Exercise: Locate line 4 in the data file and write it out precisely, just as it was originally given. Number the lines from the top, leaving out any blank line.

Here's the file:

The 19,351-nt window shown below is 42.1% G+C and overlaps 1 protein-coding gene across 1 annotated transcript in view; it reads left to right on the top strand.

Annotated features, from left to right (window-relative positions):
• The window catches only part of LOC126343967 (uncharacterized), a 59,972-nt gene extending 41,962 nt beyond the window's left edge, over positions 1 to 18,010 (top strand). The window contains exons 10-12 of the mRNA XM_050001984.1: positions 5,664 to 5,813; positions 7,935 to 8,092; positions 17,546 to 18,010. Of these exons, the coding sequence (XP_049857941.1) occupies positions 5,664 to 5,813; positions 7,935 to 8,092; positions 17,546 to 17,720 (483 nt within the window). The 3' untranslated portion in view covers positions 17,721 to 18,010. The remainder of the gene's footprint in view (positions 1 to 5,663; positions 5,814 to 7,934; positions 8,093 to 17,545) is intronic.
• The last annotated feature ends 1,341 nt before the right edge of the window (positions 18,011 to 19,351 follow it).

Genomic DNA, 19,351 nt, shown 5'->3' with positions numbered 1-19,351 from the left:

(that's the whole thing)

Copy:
• The last annotated feature ends 1,341 nt before the right edge of the window (positions 18,011 to 19,351 follow it).